While my natural salesmanship is second to none, selling websites is different than umbrellas in several key ways. For one, they are not of immediate interest to the eldery. Also, they’re not very useful in the rain. Selling websites requires a thoughtful, creative approach, one that stands out from the crowd.

Being that the high-powered creative titans I would be contacting would surely be inundated with uninspired emails and DMs inquiring about work, I decided to do something much more analog. I would write them a letter. You know, a letter, like the things you have to buy stamps for.

Over the course of a couple weeks, I would spend hour after hour drafting intricate creative stories involving Timmy and I. Each one would be hysterical, but also weirdly believable. We would be failed restaurateurs looking to bounce back or low-life entrepreneurs slinging candles in the Texas rave scene or naive dinner guests who get caught up in their host’s cult rituals. Here’s a few of the good ones:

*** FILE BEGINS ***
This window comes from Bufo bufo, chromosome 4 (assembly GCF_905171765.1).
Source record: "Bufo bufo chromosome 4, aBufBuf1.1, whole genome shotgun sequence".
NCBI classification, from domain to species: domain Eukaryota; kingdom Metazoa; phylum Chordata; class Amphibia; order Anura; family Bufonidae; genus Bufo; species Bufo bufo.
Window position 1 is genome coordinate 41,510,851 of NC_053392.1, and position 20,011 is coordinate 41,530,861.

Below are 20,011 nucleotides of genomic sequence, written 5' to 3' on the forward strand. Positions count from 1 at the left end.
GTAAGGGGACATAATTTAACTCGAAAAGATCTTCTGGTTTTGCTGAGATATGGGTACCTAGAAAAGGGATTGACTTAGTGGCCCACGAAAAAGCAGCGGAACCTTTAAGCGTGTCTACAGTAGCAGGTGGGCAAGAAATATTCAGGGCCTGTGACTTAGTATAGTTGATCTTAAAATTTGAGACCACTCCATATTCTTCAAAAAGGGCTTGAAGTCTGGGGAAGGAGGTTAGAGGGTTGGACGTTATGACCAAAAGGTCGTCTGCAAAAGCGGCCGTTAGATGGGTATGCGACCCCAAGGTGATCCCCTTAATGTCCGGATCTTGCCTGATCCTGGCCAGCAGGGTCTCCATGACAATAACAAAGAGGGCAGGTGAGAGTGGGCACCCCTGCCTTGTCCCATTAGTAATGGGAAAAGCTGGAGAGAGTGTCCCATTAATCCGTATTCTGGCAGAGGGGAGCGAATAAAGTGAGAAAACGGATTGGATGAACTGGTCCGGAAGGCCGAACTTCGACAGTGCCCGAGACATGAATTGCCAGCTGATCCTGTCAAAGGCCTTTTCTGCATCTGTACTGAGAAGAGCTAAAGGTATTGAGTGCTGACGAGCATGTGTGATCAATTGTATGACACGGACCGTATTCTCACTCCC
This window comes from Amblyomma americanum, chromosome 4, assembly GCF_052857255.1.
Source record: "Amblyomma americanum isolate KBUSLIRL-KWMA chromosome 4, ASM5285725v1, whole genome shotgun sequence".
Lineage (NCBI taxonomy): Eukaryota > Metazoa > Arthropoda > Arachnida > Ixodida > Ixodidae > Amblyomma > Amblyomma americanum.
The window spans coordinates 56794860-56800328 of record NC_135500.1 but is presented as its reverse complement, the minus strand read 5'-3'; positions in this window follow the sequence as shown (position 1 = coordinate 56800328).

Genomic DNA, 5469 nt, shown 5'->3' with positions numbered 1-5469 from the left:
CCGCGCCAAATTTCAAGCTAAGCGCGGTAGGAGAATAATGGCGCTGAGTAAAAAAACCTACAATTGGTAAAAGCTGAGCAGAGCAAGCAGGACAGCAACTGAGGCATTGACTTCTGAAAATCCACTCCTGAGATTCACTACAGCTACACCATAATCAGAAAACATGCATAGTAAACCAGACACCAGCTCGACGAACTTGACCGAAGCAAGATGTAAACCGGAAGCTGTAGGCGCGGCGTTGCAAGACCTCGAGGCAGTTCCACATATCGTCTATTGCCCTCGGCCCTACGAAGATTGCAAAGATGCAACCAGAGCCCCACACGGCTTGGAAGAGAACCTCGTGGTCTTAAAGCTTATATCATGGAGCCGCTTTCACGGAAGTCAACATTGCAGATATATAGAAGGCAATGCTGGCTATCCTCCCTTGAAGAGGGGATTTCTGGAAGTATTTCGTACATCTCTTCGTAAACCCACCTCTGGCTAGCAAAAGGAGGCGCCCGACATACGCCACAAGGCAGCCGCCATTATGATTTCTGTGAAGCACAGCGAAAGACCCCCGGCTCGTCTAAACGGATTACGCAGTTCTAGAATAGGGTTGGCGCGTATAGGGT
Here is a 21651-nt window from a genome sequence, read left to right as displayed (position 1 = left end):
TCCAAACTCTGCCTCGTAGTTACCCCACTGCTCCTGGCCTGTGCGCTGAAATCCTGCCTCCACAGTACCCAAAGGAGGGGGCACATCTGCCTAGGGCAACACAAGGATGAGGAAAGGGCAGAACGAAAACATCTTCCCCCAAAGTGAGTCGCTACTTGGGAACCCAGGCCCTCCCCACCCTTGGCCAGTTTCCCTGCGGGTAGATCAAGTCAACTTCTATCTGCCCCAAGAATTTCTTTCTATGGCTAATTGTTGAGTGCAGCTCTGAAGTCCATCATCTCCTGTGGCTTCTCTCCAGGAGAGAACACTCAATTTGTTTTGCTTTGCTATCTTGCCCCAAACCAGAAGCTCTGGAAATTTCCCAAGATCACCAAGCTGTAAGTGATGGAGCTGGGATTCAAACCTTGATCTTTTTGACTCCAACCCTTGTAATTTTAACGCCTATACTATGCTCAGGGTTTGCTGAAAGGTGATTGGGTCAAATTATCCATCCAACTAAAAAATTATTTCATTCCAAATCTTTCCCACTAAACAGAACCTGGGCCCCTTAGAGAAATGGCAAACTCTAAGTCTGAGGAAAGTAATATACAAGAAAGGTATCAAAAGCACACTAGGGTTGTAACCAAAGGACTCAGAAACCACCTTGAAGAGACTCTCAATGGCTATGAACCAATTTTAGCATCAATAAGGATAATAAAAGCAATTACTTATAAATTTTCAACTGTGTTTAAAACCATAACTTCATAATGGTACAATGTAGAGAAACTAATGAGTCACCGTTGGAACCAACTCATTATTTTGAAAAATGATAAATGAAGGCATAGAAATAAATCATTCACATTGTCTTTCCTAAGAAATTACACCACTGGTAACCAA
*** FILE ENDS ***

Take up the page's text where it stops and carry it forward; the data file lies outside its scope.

Crab shack goes belly up (PDF)

Detained in Guadalajara (PDF)

Our doggy AR app falls on its face (PDF)

I wrote ten in total as a trial. I signed them. Addressed them. I sent them on their way. I have yet to hear a word back, from anyone. Nothing. Nada. It’s been several weeks.

We couldn’t be more excited.

Now I know what you’re thinking, “Why would we consider this a success and not an abysmal failure and complete waste of time?” That’s simple. Had people responded quickly, or even worse, with some small, literally-10-seconds-of-your-life token of acknowledgement, this would have precluded the far superior, and quite frankly, increasingly more likely outcomes, a few of which I’ve outlined below.